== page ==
By Michael Russell
Magnificent, unique monuments. Streets that carry you back in time. In Spain you will find unique places where you will live art and history at each step. These are UNESCO World Heritage Sites.
Exploring them you will enjoy a privileged journey back in time, where you can discover Spain’s important cultural heritage.
There is lots to see in Spain. It is no coincidence that Spain is the country with the second largest number of UNESCO World Heritage sites. Presented here in no particular order other than roughly north to south, you will discover outstanding examples of Spain’s rich, varied cultural treasures.
In each location you will find a beautiful “urban museum”, packed with history, offering a range of superb monuments in different artistic styles. Just one piece of advice: take your time. Take a relaxed stroll through the streets and let each city captivate you with its own special magic.
We start in the northwest in Santiago de Compostela. With its majestic Cathedral, it is the final destination for thousands of people who go on the Camino de Santiago pilgrimage route every year.
In the west central region not far from the border with Portugal, you will come to the historic city of Salamanca where you will find unique places like its University, one of the world’s oldest and its emblematic Plaza Mayor Square.
Further south along the Portuguese border, is Caceres with its amazing succession of historic buildings and palaces, especially when they are illuminated by night.
In central Spain grouped around Madrid are five more UNESCO Historic Sites.
Segovia has some of the best-conserved Romanesque monuments in Europe. You will be left speechless when you see its Roman Aqueduct, a truly stunning feat of engineering.
In Avila you will feel like a medieval knight – here you can imagine what towns were like in the Middle Ages. Its defensive wall is the best conserved in Europe and its Gothic Cathedral is Spain’s oldest.
Alcala de Henares on the road to Guadalajara from Madrid, is the model of a university town that was exported to Europe and America. Its University is not to be missed, of course, along with Calle Mayor Street and the house where Miguel de Cervantes, author of Don Quixote, was born.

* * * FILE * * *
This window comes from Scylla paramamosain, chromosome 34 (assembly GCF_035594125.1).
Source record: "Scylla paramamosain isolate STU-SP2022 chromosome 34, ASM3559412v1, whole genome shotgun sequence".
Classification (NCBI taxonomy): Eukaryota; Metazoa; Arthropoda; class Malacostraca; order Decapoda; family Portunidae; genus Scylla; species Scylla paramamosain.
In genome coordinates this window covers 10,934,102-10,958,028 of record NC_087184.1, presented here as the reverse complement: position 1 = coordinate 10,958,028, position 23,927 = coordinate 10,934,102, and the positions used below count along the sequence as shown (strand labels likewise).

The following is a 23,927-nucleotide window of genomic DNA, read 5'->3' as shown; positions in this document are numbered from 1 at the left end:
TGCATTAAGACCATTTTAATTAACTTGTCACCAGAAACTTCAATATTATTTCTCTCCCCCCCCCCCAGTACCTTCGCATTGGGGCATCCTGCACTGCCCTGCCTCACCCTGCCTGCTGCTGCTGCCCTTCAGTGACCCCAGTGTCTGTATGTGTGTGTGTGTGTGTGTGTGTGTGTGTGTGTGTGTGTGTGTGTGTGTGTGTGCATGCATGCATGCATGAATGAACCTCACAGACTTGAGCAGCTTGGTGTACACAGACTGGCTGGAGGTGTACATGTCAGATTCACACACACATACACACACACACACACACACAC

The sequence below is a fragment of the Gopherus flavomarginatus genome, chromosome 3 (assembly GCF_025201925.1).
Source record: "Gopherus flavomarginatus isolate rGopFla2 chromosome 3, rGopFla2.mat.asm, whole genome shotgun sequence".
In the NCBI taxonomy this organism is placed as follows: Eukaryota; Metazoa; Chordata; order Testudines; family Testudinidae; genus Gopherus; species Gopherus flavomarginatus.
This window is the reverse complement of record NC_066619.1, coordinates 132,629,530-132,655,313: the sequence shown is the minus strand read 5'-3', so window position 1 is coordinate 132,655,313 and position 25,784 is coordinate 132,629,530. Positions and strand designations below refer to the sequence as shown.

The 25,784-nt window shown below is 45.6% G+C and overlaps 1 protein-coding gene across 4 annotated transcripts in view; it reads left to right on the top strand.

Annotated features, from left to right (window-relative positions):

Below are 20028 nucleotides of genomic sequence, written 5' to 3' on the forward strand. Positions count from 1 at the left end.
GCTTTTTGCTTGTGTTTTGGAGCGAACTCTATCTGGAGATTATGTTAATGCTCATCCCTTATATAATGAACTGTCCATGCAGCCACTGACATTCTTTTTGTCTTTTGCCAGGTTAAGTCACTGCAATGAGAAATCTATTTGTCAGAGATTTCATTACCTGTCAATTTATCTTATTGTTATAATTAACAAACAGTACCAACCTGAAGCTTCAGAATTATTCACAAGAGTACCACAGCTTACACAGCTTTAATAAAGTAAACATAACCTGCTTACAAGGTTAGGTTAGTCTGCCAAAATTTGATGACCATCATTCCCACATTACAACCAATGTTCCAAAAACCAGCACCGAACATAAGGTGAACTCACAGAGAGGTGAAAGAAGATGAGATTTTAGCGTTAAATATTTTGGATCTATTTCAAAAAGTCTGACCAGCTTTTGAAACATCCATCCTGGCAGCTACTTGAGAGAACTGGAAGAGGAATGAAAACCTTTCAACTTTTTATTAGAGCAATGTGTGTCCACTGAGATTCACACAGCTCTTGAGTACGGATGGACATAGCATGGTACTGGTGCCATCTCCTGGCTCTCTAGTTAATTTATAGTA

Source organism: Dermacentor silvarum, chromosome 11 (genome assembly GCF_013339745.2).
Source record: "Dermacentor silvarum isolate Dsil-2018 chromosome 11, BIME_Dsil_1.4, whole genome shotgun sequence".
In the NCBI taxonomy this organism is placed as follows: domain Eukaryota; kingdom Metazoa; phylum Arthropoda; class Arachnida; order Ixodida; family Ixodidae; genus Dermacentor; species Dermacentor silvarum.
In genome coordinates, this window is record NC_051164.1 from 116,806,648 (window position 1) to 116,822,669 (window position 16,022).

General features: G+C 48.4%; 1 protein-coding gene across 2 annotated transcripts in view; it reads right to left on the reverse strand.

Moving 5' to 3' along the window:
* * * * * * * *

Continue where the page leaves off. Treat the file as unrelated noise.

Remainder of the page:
Toledo was a melting pot of cultures for centuries. Go on an adventure and search out the legacy of Muslims, Jews and Christians, who once lived together in these narrow city streets.
Cuenca’s unique historic center looks out over rocky canyon walls in the heart of the Cuenca mountains in the region of Castile-La Mancha. Its famous “hanging houses” are an example of architecture and nature in perfect harmony.
In southern Spain you will find the historic old town of Cordoba. Here you will see the splendour of ancient Moorish culture, with the Great Mosque – considered the most important Islamic monument in the Western World – being the prime example.
Not forgetting Ibiza in the Balearic Islands also has UNESCO’s prestigious designation: for its biodiversity and archaeological heritage. The same is true of the town of San Cristobal de la Laguna in the Canary Islands, whose architecture displays the origins of Latin American urban development.
In these Spanish cities, overflowing with art and culture, you will be sure to discover the pleasure of history. Enjoy!
About the Author
Michael Russell, Your Independent guide to Travel